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Sort by: Showing all of 3 Customer Reviews
  • Anonymous

    Posted March 7, 2002

    BUY THIS BOOK! Wonderful format, etc.

    This book was written in easily understood jargon that helped take the mystery out of XML programming for me. Additionally, the links to actual working code allowed me the opportunity to watch it work. The self review and tests at the end of each chapter really ensures that you get everything out of the chapter that you need to continue on. Loved it. You will, too.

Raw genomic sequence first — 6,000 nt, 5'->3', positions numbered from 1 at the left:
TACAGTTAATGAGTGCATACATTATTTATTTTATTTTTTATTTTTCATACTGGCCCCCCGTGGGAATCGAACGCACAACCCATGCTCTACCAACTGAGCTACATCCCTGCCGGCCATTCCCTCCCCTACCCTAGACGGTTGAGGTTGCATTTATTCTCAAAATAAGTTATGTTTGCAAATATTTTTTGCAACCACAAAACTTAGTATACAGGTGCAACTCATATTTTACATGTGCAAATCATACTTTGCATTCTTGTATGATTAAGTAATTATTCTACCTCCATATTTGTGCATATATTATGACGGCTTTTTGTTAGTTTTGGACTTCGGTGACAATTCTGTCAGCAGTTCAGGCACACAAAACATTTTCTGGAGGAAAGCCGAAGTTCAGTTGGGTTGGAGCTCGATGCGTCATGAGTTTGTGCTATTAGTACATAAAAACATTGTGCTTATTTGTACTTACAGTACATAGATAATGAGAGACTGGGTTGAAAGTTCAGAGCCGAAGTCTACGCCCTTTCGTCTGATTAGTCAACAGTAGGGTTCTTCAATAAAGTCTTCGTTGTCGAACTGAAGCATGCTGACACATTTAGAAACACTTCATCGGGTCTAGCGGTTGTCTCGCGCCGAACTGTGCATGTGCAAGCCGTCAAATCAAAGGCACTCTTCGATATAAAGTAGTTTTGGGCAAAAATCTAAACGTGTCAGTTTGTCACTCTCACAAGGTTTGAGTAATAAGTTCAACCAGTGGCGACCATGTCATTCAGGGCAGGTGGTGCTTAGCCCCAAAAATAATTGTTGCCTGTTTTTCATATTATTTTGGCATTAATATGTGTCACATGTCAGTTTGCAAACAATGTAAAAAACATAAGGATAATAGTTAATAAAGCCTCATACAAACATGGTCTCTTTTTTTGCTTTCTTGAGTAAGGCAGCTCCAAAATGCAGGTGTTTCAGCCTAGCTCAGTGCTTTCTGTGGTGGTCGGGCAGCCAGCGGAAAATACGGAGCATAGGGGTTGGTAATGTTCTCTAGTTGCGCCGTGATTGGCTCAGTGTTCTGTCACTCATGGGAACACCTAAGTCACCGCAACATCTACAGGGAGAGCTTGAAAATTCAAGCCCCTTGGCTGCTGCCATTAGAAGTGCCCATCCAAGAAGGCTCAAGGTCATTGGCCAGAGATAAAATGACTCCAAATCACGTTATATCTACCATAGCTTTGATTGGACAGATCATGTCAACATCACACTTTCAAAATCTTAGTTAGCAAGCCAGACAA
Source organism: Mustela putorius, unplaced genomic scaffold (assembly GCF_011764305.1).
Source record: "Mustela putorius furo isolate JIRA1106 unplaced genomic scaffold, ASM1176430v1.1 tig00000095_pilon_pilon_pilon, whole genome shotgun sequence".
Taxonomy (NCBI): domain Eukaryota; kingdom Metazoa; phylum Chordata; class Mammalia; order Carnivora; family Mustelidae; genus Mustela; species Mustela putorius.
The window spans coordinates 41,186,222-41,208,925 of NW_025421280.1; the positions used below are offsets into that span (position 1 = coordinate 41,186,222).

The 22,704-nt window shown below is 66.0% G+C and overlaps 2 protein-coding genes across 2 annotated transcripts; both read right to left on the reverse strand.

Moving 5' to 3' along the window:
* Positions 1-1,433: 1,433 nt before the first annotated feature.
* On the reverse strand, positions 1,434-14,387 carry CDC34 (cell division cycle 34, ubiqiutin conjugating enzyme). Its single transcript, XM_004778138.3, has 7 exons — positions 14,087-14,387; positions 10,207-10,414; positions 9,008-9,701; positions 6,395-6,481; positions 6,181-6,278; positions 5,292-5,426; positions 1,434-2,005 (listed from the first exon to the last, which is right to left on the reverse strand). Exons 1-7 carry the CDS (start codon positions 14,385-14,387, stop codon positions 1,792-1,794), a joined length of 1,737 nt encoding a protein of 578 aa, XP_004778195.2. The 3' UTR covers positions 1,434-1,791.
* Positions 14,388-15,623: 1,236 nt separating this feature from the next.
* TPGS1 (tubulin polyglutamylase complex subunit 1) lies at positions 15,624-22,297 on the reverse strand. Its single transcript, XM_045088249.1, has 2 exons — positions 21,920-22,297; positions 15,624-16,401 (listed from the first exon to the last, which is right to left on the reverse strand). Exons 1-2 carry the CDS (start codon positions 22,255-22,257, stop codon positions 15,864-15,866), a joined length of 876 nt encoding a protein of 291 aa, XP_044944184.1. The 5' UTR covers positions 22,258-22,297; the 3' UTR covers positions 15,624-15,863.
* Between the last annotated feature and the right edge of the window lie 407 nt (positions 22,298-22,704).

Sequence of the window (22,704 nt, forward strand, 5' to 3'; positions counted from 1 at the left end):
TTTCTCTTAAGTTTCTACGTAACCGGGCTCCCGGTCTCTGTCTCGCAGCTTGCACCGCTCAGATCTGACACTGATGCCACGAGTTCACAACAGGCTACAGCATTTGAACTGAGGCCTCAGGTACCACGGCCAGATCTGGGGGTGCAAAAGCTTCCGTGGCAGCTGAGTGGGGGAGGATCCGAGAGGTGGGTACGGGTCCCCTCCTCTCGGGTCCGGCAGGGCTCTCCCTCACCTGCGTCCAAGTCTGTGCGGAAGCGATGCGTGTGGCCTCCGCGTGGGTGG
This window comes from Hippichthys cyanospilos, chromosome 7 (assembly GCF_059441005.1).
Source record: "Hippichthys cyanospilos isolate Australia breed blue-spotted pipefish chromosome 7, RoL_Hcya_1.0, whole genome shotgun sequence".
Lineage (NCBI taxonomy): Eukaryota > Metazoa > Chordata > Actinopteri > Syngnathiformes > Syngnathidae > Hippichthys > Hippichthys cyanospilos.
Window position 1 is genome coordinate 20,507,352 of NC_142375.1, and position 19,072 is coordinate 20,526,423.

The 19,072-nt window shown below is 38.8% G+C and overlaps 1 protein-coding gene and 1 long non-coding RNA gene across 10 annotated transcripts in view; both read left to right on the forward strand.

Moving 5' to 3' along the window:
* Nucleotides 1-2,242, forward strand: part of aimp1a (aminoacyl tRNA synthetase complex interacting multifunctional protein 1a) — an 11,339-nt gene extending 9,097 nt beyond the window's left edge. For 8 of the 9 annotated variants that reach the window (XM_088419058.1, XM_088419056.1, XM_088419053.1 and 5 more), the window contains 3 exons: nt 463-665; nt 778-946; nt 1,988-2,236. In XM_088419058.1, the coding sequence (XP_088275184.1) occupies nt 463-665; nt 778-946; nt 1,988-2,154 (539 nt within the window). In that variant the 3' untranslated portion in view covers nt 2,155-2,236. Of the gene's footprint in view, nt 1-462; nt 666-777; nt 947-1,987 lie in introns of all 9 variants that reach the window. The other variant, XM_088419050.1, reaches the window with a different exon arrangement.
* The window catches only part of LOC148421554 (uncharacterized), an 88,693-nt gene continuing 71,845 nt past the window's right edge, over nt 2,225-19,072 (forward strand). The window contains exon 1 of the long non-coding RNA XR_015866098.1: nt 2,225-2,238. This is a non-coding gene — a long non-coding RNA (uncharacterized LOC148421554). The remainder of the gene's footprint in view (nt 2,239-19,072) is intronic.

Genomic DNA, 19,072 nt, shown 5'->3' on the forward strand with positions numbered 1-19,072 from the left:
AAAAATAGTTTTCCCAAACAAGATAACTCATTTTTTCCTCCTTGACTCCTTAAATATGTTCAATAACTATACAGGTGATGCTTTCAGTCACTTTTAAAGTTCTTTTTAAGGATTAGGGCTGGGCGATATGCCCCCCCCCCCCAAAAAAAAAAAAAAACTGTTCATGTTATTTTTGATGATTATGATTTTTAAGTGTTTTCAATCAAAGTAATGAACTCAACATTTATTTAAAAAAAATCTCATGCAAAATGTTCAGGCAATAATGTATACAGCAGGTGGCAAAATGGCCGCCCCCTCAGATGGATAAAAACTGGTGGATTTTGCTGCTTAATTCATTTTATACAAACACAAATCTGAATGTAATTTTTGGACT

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  • Anonymous

    Posted February 22, 2001

    Excellent book on cutting edge technology XML

    I am very much enjoying reading the book 'XML How to Program' I just bought two days ago. From the moment I started, I just can't put it aside. It is really one of the excellent books I have ever read. Every topic is explained clearly step by step and right to the point. It is a must have XML book for both beginners as well as professionals.

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  • Anonymous

    Posted March 5, 2001

    Saw this book in the book store.

    Find a lot of valuable information in the book. The explanation was especially clear. However, the price is a bit stiff, comparing to the Oreilly book.